Step 10: Fold over the fingers

Bring the newsprint around over the front of the fingers.
Great post! Just moved to a cold climate & am already feeling the change in temp.
I have moved, too; and, am in an area (near Portland, OR) where winter temperatures seldom get or stay below freezing for more than a few hours. However, there is humidity and rain; and, it does chill a person. My bigger problem is that my doctor found the beginnings of some skin cancer on me. I have become very cautious about going outdoors when there are UV rays. But, I always enjoyed riding at night. In a few months a construction project will be finished and it will give me easy access to a nice area where I can ride in the very early hours before the sun comes up.<br><br>People in places like Chicago and Milwaukee are of the opinion that no one should be cold on a bicycle in the winter. There are whole web pages dedicated to winter cycling with all sorts of tips. Thank you for your comment.<br><br>
I'm a mitten man, but flat bars can be tough with mittens. It's hard to grip the bars and brakes simultaneously. swept back cruiser bars or drop road bars can work well with mittens.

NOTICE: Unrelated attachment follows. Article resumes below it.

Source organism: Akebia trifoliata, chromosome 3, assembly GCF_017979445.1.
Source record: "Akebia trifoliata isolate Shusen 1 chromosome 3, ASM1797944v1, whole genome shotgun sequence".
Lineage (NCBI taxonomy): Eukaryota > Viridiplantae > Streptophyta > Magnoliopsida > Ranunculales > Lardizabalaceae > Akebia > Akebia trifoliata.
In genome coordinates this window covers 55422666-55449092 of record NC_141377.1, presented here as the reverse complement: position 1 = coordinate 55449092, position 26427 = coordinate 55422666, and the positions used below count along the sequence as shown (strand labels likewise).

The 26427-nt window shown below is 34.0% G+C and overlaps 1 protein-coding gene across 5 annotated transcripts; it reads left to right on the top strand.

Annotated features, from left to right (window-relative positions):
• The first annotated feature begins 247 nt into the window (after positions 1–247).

There is a special product for bicycle bars called 'pogies' that fit over the ends. Think giant gloves for the bars. They can allow you to use much lighter gloves, or none at all, depending on conditions.<br><br>What I find works moderately well for me is to use a thick (2mm) pair of polyester/spandex gloves, with some cheap army surplus wool liners pulled over. My hands are not warm by any stretch of the imagination, but allow a great deal of finesse with the bicycle controls. Some spare bar tape keeps my hands from sliding around the bar ends.
This reminds me of this:<br> <br> <a href="http://www.oism.org/nwss/s73p926.htm">http://www.oism.org/nwss/s73p926.htm</a><br> <br> Cresson H. Kearny wrote the book on nuclear survival skills. The linked to page shows the author emerging from a trench shelter wearing improvised clothing made mostly of newspaper.<br> <br> This is a bit more hardcore than you are doing, but I'm going to guess you will find the link interesting.<br>